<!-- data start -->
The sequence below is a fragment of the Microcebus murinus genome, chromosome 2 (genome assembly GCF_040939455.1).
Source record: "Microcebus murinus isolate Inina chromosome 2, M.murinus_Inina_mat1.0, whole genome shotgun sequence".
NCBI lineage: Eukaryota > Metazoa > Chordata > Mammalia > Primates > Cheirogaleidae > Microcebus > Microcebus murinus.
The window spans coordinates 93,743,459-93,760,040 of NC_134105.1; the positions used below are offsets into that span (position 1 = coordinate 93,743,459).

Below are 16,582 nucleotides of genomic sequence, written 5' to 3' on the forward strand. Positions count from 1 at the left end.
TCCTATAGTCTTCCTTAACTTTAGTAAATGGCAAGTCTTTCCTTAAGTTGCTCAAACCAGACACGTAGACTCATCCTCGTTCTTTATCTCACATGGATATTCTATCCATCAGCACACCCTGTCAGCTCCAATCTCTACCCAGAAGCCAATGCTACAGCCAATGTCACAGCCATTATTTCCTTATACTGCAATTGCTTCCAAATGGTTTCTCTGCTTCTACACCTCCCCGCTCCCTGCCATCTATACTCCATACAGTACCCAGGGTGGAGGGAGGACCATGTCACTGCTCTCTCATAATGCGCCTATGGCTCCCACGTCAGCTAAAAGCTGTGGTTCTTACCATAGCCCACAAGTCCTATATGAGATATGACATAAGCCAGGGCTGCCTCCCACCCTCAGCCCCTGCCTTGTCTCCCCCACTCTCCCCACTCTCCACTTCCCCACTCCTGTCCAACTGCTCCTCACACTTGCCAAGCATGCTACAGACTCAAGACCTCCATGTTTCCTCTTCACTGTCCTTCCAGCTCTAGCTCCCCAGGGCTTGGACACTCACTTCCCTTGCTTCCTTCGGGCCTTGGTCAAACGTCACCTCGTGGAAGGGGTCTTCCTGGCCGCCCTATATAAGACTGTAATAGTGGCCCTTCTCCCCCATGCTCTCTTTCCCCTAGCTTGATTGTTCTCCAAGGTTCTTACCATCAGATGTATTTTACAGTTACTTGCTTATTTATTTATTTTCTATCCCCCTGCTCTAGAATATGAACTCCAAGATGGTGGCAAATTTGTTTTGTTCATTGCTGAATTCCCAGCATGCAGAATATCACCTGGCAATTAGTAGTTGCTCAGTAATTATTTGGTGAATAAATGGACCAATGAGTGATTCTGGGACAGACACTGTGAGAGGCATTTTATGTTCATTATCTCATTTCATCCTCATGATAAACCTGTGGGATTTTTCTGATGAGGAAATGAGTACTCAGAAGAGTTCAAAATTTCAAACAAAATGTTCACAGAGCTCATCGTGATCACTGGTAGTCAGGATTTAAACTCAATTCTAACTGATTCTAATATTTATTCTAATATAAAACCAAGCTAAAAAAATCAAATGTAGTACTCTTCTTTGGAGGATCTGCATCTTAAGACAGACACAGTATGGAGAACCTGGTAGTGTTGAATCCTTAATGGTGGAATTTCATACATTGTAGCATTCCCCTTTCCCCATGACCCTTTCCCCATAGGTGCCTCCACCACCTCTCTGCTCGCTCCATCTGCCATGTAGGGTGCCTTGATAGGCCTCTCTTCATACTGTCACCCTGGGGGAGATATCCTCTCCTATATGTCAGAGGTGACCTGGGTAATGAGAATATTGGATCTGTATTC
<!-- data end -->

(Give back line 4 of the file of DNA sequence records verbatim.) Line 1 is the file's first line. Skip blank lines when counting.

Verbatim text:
The window spans coordinates 93,743,459-93,760,040 of NC_134105.1; the positions used below are offsets into that span (position 1 = coordinate 93,743,459).